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Conservation > Wildlife Management Bison

Bison (Bison bison) are the largest terrestrial mammal in North America. While bison and buffalo are used interchangeably, in North America the scientific name is bison. Their large, low-hanging heads allow them to gather low-growing vegetation, even in the snow, and their thick fur insulates them from extreme environmental conditions. Their sharp horns aid in self-defense. These unique physical characteristics that cause bison to be easily recognized also play an important role in their historical success.

The American bison was named the national mammal of the United States on May 9, 2016.

Bison flourished throughout the majority of Montana prior to the settlement of the American West and were a keystone species of the Great Plains ecosystem. In the summer of 1806, Meriwether Lewis recorded passing immense herds of buffalo in the Marias River area. Charles M. Russell — America's "Cowboy Artist" — cast his first bronze sculpture depicting the Plains Indian buffalo hunt. He commonly depicted the iconic animal in his classic artwork.

Following decades of substantial loss, bison were saved from complete extinction by a diverse group of individuals but are now restricted to particular geographic areas or kept behind fences. Montana is one of the last places where bison live, most notably in Yellowstone National Park and at the Bison Refuge near Moiese.

Conservation & Management

Environmental Assessments

FWP, Fort Peck & Fort Belknap Reservations MOUs

Hunting Guide

Montana offers hunting opportunities for bison in certain parts of the state.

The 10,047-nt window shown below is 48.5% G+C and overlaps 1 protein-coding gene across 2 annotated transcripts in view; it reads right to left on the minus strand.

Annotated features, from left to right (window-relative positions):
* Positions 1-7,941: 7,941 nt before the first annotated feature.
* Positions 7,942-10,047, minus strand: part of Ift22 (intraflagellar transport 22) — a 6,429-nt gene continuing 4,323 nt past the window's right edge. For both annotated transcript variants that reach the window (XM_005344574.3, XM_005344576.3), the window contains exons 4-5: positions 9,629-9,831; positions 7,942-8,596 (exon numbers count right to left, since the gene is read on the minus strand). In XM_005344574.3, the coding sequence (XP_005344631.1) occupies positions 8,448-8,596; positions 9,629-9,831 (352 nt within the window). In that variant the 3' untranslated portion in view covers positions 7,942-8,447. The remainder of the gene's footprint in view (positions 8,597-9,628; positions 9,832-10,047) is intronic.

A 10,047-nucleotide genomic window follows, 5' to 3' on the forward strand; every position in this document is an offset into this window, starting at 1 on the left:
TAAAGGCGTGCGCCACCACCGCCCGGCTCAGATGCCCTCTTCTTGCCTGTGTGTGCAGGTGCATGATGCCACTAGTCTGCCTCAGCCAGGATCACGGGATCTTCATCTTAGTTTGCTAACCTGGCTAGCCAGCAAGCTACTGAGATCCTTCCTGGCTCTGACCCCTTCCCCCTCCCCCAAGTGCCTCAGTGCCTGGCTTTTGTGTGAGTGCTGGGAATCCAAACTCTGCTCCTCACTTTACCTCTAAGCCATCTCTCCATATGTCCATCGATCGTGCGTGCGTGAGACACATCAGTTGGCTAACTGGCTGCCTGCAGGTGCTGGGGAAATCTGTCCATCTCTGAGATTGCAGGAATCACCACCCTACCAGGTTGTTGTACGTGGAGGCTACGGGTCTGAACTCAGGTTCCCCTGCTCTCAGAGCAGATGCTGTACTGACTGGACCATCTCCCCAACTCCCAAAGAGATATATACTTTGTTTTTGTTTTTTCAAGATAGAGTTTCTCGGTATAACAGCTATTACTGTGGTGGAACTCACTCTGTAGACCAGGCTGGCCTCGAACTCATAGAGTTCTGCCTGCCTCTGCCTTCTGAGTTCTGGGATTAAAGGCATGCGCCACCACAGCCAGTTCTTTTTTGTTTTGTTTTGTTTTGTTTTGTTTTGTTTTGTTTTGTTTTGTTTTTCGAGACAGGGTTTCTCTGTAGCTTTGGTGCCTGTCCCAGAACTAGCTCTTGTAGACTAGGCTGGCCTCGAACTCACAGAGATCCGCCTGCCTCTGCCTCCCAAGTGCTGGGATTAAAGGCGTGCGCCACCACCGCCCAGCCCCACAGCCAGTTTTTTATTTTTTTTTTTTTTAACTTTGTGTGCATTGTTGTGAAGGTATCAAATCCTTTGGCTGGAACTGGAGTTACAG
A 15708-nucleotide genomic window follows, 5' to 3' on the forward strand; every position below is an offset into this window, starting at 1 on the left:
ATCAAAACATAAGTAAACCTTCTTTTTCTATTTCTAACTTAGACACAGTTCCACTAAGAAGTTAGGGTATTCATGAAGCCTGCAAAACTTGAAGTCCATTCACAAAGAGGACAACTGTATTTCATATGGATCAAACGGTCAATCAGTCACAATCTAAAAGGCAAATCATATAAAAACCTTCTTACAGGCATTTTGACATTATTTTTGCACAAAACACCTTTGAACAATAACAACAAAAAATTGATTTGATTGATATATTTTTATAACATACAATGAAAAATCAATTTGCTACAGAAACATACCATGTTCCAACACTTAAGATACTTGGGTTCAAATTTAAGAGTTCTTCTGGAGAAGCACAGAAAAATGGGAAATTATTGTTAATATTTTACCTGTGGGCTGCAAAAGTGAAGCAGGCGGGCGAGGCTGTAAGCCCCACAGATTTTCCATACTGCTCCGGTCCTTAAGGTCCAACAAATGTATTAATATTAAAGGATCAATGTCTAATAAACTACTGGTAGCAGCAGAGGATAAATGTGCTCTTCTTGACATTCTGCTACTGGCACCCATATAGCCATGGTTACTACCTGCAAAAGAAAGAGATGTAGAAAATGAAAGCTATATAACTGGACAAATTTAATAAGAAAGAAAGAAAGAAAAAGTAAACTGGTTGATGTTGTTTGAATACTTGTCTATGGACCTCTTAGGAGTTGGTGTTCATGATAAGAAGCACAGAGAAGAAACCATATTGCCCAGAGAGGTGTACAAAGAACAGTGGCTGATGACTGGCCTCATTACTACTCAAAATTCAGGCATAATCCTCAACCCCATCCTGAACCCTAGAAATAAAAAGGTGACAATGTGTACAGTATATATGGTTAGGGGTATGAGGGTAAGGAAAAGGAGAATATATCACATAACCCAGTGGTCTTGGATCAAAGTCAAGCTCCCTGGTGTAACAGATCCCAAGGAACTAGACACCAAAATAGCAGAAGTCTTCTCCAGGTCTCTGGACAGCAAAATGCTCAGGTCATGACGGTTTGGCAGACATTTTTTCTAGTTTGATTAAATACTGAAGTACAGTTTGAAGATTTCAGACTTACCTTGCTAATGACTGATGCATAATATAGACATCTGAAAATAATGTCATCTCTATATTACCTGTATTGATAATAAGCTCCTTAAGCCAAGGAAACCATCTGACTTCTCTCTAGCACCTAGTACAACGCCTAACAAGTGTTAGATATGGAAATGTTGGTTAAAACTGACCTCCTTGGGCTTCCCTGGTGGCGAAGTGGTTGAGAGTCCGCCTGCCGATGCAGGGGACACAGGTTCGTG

Interagency Bison Management Plan

The Interagency Bison Management Plan is a cooperative, multi-agency effort that guides the management of bison and brucellosis in and around Yellowstone National Park . The plan was developed by the National Park Service, USDA-Forest Service, USDA-Animal & Plant Health Inspection Service, Montana Department of Livestock and Montana Fish Wildlife & Parks. After more than 10 years of negotiations, the plan was adopted in 2000.

Specifically, the IBMP seeks to:

  • Maintain a wild, free-ranging bison population

  • Reduce the risk of brucellosis transmission from bison to cattle

  • Manage bison that leave Yellowstone National Park and enter the State of Montana

  • Maintain Montana's brucellosis-free status for domestic livestock

For the latest information on the IBMP, visit here.

Year-Round Habitat for Yellowstone Bison EA

Quarantine Program

The animals are part of the Bison Quarantine Feasibility Study (QFS), the research project that began in 2004 directed by FWP and the U.S. Department of Agriculture's Animal and Plant Health Inspection Service to produce bison free of brucellosis.

America's National Mammal

The American bison was named the national mammal of the United States on May 9, 2016. Bison are the largest mammal in North America. Male bison (called bulls) weigh up to 2,000 pounds and stand 6 feet tall, while females (called cows) weigh up to 1,000 pounds and reach a height of 4-5 feet.